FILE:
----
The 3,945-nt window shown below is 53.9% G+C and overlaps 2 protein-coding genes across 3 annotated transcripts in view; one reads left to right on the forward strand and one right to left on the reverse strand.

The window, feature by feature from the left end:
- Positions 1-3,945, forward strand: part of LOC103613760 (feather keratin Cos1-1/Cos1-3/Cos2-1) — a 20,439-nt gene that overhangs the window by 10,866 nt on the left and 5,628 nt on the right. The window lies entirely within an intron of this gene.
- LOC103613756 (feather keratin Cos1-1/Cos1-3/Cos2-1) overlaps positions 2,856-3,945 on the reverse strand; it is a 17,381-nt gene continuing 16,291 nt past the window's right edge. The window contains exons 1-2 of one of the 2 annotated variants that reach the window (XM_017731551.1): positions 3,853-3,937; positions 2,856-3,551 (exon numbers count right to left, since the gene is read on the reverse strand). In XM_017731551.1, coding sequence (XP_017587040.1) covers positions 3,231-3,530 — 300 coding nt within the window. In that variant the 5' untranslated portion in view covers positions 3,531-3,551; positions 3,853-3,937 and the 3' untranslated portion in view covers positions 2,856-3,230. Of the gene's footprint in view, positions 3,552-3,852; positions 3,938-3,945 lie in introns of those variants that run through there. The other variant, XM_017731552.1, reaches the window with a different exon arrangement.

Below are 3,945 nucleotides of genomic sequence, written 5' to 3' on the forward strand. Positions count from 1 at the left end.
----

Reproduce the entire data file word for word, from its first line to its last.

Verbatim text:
The 3,945-nt window shown below is 53.9% G+C and overlaps 2 protein-coding genes across 3 annotated transcripts in view; one reads left to right on the forward strand and one right to left on the reverse strand.

The window, feature by feature from the left end:
- Positions 1-3,945, forward strand: part of LOC103613760 (feather keratin Cos1-1/Cos1-3/Cos2-1) — a 20,439-nt gene that overhangs the window by 10,866 nt on the left and 5,628 nt on the right. The window lies entirely within an intron of this gene.
- LOC103613756 (feather keratin Cos1-1/Cos1-3/Cos2-1) overlaps positions 2,856-3,945 on the reverse strand; it is a 17,381-nt gene continuing 16,291 nt past the window's right edge. The window contains exons 1-2 of one of the 2 annotated variants that reach the window (XM_017731551.1): positions 3,853-3,937; positions 2,856-3,551 (exon numbers count right to left, since the gene is read on the reverse strand). In XM_017731551.1, coding sequence (XP_017587040.1) covers positions 3,231-3,530 — 300 coding nt within the window. In that variant the 5' untranslated portion in view covers positions 3,531-3,551; positions 3,853-3,937 and the 3' untranslated portion in view covers positions 2,856-3,230. Of the gene's footprint in view, positions 3,552-3,852; positions 3,938-3,945 lie in introns of those variants that run through there. The other variant, XM_017731552.1, reaches the window with a different exon arrangement.

Below are 3,945 nucleotides of genomic sequence, written 5' to 3' on the forward strand. Positions count from 1 at the left end.